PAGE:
November 21, 2014

Apple Support for WebGL Will Push Its Use

Get ready for more immersive and exciting Web-based games. Apple (News Alert) now supports WebGL, which means the HTML5 3D rendering technology now will work on iPhones, iPads and the desktop version of Apple’s Safari Web browser. With the inclusion in Apple products, WebGL is now truly cross-platform.

WebGL is a Javascript application-programming interface (API) that renders hardware-accelerated 3D and 2D interactive graphics without the use of plugins or installed software. It basically enables professional quality, in-browser graphics on par with what could until recently only come from installed software. That’s because WebGL gives direct access to graphics cards.

It had been widely believed that Apple would never support WebGL on mobile devices because it would threaten its app ecosystem. Why build an app if you could offer the same experience cross-platform via the browser, the reasoning went.

Apple has maintained for some time that it was in favor of WebGL, but that it had concerns about power use, security, and reliability. With the company finally supporting WebGL across its line of products, Apple has finally backed up its talk with action.

With WebGL now fully cross-platform, game developers suddenly have an early Christmas present. WebGL brings most of the performance of native apps, but with the accessibility, discoverability, linking and the cost-savings that comes from developing for a Web browser. HTML5 and WebGL suddenly got a lot more attractive for developers.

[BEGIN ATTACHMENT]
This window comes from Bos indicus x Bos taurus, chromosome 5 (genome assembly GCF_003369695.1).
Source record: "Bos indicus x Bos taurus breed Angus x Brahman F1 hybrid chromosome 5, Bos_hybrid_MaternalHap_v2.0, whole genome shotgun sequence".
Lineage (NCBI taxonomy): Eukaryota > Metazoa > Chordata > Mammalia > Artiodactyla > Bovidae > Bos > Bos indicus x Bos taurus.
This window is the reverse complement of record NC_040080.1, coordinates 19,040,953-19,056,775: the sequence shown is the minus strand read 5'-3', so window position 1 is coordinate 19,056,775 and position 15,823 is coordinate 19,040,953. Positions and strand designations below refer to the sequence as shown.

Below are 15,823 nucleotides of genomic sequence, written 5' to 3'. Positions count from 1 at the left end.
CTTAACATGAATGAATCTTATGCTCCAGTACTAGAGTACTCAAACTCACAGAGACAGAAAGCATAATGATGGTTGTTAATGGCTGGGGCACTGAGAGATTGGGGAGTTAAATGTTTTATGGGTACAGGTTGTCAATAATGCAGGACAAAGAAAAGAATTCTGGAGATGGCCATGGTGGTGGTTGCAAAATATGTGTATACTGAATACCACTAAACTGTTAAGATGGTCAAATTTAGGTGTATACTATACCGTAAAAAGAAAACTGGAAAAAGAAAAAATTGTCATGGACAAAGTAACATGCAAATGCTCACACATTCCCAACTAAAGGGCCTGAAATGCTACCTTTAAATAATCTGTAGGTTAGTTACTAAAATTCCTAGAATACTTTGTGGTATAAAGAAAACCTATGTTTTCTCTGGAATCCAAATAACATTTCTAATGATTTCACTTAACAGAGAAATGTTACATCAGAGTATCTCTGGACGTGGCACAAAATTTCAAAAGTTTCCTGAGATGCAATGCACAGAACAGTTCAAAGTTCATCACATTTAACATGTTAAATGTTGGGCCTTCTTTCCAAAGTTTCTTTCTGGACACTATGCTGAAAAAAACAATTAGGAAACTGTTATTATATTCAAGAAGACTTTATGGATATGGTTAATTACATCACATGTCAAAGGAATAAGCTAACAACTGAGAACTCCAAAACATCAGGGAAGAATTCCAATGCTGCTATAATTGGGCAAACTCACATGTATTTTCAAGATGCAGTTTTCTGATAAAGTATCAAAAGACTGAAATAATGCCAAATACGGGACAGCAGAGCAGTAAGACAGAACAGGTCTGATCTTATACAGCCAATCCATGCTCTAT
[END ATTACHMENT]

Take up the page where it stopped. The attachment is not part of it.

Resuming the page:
Those who will gain first, however, are advertisers. WebGL gives advertisers the ability to craft powerful, 3D-rich advertisements in a way that they just couldn’t do before. Apple already let advertisers use WebGL with its native iAD advertising platform, but now a campaign can leverage WebGL across the board.

Industrious websites also can start to take advantage of better graphics support and advanced real-time functionality now that WebGL works pretty much everywhere.

Support for WebGL was not widely reported compared with Apple’s other announcements at the time, such as the release of its new Mac OS and iOS operating system releases, its iWatch, and its health-tracking app. But support for WebGL might be the most significant move of all—albeit indirectly.

Edited by Alisen Downey


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